Sr. Immaculate Uwamariya of the Bernardine Sisters addresses members of Famille Espérance during the December 2019 celebration of the seventh anniversary of the organization. (Aimable Twahirwa)
"Preventing and addressing intimate partner violence is never easy and requires mindset change through the Gospel," said Uwamariya, who is a renowned motivational speaker and the recipient of various national honors and awards for her work, including the Imbuto Foundation's Mentorship Programme Award, supported by Rwandan first lady Jeannette Kagame.
Currently, Famille Espérance mentors about 700 couples each year and has 500 members, including married couples and individuals, who are dedicated to supporting and strengthening other couples in their love and commitment to one another as a move to overcome the growing phenomenon of spousal violence and other marital conflicts across the country.
During the lockdowns, Uwamariya increased her workload and spent most of her time speaking to families about how they could overcome their disputes and stop domestic violence and abuse. She holds regular meetings while maintaining social distance according to COVID-19 rules to address stressful and emotional issues among married couples.
Mukobwajana was recently selected to take part in one of many mentoring sessions run by Uwamariya to help divorced couples reconnect with former partners.
"I attended the session, and I will continue to attend more so that I'm able to find peace," Mukobwajana said. "It's not easy to understand why men enjoy beating women in this modern world."
The situation is similar in other Africa countries. In Tanzania, religious sisters are playing a critical role in preventing and responding to incidents of violence against women and girls.
Members of Famille Espérance during a retreat in Mbare, a village in southern Rwanda. To support family cohesion, Sr. Immaculate Uwamariya of the Bernardine Sisters organizes regular couples retreats to build godly marriages through a time away from home. She said young couples are divorcing or separating because they were not prepared for marriage. (Aimable Twahirwa)
Sr. Grace Mkosamali of Our Lady of Good Counsel is using the radio to spread the message to end domestic violence. In the East African nation, 4 in 10 women have experienced physical violence between the ages of 15 and 49, according to 2015-16 Tanzania Demographic and Health Survey and Malaria Indicator Survey. The survey also notes that experience of physical violence is higher among women who are divorced, separated or widowed (63%) as opposed to married (44%). It adds that the most common perpetrator of physical violence among married women is their current husband or partner.
Mkosamali, who is a trained counselor and psychologist, said incidents of domestic violence have increased during the pandemic, even though the country's lockdown ended in May, and said she hopes her radio messages will help women be safer in their homes, noting that the lives of many women and children are at stake.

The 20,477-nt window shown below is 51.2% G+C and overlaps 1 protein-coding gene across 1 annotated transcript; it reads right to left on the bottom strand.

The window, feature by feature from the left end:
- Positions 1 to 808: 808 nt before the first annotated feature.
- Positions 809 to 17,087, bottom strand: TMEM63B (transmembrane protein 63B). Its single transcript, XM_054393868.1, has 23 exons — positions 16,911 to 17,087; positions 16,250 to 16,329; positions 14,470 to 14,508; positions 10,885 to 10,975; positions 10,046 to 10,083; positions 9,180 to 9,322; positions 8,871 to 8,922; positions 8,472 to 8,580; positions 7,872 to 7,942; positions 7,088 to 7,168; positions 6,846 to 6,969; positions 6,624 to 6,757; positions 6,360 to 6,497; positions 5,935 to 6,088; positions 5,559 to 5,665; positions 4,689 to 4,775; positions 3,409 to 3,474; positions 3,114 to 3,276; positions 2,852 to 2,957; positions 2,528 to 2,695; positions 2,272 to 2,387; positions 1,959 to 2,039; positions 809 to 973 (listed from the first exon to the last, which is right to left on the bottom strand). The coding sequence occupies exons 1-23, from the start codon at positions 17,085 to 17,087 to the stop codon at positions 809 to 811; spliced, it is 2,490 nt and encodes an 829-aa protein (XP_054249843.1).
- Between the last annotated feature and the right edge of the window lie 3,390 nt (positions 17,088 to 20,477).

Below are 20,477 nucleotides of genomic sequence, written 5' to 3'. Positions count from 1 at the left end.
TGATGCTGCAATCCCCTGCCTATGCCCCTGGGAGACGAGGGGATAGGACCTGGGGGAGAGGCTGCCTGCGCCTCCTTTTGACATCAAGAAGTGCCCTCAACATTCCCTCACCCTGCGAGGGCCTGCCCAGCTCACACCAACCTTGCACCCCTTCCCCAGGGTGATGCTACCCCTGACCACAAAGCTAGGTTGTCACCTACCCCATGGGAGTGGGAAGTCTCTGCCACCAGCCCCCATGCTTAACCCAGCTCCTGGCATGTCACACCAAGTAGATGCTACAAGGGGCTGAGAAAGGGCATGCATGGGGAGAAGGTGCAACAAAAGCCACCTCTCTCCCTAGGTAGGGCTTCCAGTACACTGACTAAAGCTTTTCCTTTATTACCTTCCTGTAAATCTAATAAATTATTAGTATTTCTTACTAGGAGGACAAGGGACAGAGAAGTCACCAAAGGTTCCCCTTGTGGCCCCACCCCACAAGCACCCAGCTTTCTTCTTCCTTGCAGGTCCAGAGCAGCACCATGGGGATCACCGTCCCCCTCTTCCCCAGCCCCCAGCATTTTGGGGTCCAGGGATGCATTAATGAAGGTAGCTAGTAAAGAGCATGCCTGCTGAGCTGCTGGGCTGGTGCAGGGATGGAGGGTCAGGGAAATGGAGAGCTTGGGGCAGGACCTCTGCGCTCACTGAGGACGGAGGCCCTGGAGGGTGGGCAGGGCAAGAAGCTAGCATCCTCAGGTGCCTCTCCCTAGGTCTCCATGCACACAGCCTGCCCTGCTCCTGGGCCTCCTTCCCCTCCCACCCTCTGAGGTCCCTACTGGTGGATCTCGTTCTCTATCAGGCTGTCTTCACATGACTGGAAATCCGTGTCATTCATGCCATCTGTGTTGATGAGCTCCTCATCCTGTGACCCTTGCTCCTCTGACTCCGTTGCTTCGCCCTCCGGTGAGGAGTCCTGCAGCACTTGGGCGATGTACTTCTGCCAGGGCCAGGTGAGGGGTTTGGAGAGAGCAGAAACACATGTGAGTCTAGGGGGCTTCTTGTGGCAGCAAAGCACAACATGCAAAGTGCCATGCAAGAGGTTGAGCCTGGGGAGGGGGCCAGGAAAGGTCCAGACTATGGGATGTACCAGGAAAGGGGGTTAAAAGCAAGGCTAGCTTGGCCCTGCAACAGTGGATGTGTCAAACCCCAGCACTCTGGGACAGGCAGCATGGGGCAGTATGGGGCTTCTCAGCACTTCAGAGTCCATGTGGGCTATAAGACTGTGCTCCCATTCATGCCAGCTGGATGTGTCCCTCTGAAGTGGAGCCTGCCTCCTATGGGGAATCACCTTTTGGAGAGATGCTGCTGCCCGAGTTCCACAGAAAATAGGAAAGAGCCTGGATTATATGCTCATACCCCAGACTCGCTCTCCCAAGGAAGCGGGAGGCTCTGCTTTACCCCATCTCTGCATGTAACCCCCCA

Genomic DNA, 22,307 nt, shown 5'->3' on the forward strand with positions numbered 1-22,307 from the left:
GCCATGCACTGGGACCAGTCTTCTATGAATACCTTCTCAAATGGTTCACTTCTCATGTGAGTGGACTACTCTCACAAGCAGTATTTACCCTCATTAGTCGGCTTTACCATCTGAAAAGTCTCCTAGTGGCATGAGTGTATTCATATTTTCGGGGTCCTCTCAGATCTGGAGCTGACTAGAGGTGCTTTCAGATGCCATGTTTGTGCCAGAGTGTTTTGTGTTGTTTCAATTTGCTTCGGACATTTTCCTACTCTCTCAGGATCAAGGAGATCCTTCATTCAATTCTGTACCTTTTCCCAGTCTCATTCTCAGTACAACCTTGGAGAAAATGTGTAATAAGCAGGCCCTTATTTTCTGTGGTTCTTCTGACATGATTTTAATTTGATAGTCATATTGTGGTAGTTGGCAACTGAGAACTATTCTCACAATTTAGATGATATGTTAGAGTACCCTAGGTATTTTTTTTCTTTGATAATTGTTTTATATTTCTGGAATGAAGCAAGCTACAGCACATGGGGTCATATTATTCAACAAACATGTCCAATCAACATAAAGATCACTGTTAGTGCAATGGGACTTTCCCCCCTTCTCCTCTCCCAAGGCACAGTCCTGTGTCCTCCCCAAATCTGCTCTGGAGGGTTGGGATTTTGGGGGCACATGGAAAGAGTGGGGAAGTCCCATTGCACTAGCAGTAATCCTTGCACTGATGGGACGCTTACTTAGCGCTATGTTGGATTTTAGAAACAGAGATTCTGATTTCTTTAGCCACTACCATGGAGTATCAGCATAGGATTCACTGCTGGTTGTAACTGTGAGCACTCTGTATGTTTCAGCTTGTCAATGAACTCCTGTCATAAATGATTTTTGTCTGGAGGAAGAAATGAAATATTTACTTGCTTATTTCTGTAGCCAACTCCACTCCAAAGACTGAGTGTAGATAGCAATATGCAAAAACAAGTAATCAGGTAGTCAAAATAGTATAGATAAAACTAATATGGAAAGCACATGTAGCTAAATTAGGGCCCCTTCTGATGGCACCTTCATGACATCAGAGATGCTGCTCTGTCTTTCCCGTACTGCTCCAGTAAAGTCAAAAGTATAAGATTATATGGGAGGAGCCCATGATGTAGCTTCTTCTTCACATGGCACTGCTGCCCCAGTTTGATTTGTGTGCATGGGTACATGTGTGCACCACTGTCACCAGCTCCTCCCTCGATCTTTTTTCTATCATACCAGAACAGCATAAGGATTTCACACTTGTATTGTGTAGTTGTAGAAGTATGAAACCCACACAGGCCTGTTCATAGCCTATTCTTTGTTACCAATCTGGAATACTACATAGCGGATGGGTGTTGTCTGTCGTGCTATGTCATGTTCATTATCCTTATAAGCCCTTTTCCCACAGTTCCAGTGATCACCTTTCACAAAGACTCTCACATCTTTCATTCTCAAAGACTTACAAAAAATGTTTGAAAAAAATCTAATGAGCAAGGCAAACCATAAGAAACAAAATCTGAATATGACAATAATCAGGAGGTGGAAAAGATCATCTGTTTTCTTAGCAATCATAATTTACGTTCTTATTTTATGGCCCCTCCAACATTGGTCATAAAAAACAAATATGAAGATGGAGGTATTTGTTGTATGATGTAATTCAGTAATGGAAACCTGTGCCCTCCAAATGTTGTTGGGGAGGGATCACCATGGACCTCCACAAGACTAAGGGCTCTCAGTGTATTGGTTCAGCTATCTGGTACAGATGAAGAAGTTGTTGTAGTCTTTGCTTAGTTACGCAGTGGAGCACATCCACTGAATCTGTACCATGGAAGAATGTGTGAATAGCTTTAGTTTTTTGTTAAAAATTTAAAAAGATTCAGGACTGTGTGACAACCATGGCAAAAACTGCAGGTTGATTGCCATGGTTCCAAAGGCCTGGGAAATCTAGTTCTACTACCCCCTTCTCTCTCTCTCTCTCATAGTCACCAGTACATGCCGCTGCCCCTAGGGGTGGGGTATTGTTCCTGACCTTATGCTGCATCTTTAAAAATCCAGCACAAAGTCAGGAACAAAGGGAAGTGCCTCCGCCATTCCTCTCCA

She educates her listeners through her daily program that domestic violence is a serious problem that requires immediate attention.
"Most families in Tanzania and elsewhere are facing a lot of challenges arising from the impact of COVID-19," said Mkosamali, who also posts some of her talks on counseling on YouTube. "Therefore, there is urgent need to talk about psychological health to help families cope with the psychological impact of the pandemic."
Sr. Immaculate Uwamariya of the Bernardine Sisters, center, with a couple she mentored through Famille Espérance (Aimable Twahirwa)
In South Africa, sisters are not sitting idly by but are instead making efforts to address and end domestic violence during COVID-19 lockdown. The 2016 South Africa Demographic and Health Survey found that 26% of women who had a partner had experienced physical, sexual and emotional violence. The most common form of violence experienced by women is physical violence (21%), followed by emotional violence (17%) and sexual violence (6%).
Sr. Nkhensani Shibambu, superior general of the Companions of St. Angela, said the country —already tackling an epidemic in domestic violence before the onset of lockdown — has reported an increase in domestic violence and intimate partner violence during coronavirus lockdown, which ended Jan. 15.
She urged the government in an August statement to end sexual harassment and violence against women. Shibambu, who is also the president of the Leadership Conference of Consecrated Life South Africa, noted in a statement released to commemorate International Women's Day in March 2020 that most women were living in fear of abuse during COVID-19 lockdown.
"One can thus argue that the lockdown made women more vulnerable to gender-based violence and Femicide," she said.
In the meantime, Mukobwajana, who is now concentrating on taking care of her four children, has urged the government to end gender-based violence by eliminating the root causes of that violence: gender inequality, financial issues, alcoholism and unfaithfulness among partners.
"There's no need for women to continue dying in the hands of their partners," she said. "The government should find the root causes of domestic violence and address them."
[Aimable Twahirwa is an award-winning journalist and editor based in Kigali, Rwanda. Doreen Ajiambo is the Africa/Middle East correspondent for Global Sisters Report. Follow her on Twitter: @DoreenAjiambo.]